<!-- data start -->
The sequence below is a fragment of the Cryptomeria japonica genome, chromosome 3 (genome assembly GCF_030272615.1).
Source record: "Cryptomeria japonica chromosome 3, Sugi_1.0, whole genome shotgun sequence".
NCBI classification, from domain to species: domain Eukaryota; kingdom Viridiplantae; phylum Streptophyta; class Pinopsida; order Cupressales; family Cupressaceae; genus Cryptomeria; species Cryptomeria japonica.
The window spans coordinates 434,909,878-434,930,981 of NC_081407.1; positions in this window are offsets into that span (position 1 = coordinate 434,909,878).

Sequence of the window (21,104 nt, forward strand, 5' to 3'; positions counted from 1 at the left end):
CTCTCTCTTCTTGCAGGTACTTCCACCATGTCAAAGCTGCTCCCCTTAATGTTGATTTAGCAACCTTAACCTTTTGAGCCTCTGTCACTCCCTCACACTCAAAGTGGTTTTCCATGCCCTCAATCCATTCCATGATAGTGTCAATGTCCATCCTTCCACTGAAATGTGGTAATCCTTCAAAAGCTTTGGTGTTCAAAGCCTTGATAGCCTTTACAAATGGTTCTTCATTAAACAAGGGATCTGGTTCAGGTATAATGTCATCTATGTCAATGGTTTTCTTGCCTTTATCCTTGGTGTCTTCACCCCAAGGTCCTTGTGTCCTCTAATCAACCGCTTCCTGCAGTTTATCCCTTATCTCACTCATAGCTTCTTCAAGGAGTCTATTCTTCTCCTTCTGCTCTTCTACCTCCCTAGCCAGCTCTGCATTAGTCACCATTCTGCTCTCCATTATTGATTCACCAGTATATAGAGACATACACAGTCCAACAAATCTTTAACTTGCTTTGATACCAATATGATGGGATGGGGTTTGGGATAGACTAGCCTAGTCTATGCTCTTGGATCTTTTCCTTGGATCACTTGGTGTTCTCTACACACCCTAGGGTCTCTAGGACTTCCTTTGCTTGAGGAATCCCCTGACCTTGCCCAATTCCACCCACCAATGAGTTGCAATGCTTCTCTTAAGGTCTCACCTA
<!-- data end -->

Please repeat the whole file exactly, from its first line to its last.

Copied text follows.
The sequence below is a fragment of the Cryptomeria japonica genome, chromosome 3 (genome assembly GCF_030272615.1).
Source record: "Cryptomeria japonica chromosome 3, Sugi_1.0, whole genome shotgun sequence".
NCBI classification, from domain to species: domain Eukaryota; kingdom Viridiplantae; phylum Streptophyta; class Pinopsida; order Cupressales; family Cupressaceae; genus Cryptomeria; species Cryptomeria japonica.
The window spans coordinates 434,909,878-434,930,981 of NC_081407.1; positions in this window are offsets into that span (position 1 = coordinate 434,909,878).

Sequence of the window (21,104 nt, forward strand, 5' to 3'; positions counted from 1 at the left end):
CTCTCTCTTCTTGCAGGTACTTCCACCATGTCAAAGCTGCTCCCCTTAATGTTGATTTAGCAACCTTAACCTTTTGAGCCTCTGTCACTCCCTCACACTCAAAGTGGTTTTCCATGCCCTCAATCCATTCCATGATAGTGTCAATGTCCATCCTTCCACTGAAATGTGGTAATCCTTCAAAAGCTTTGGTGTTCAAAGCCTTGATAGCCTTTACAAATGGTTCTTCATTAAACAAGGGATCTGGTTCAGGTATAATGTCATCTATGTCAATGGTTTTCTTGCCTTTATCCTTGGTGTCTTCACCCCAAGGTCCTTGTGTCCTCTAATCAACCGCTTCCTGCAGTTTATCCCTTATCTCACTCATAGCTTCTTCAAGGAGTCTATTCTTCTCCTTCTGCTCTTCTACCTCCCTAGCCAGCTCTGCATTAGTCACCATTCTGCTCTCCATTATTGATTCACCAGTATATAGAGACATACACAGTCCAACAAATCTTTAACTTGCTTTGATACCAATATGATGGGATGGGGTTTGGGATAGACTAGCCTAGTCTATGCTCTTGGATCTTTTCCTTGGATCACTTGGTGTTCTCTACACACCCTAGGGTCTCTAGGACTTCCTTTGCTTGAGGAATCCCCTGACCTTGCCCAATTCCACCCACCAATGAGTTGCAATGCTTCTCTTAAGGTCTCACCTA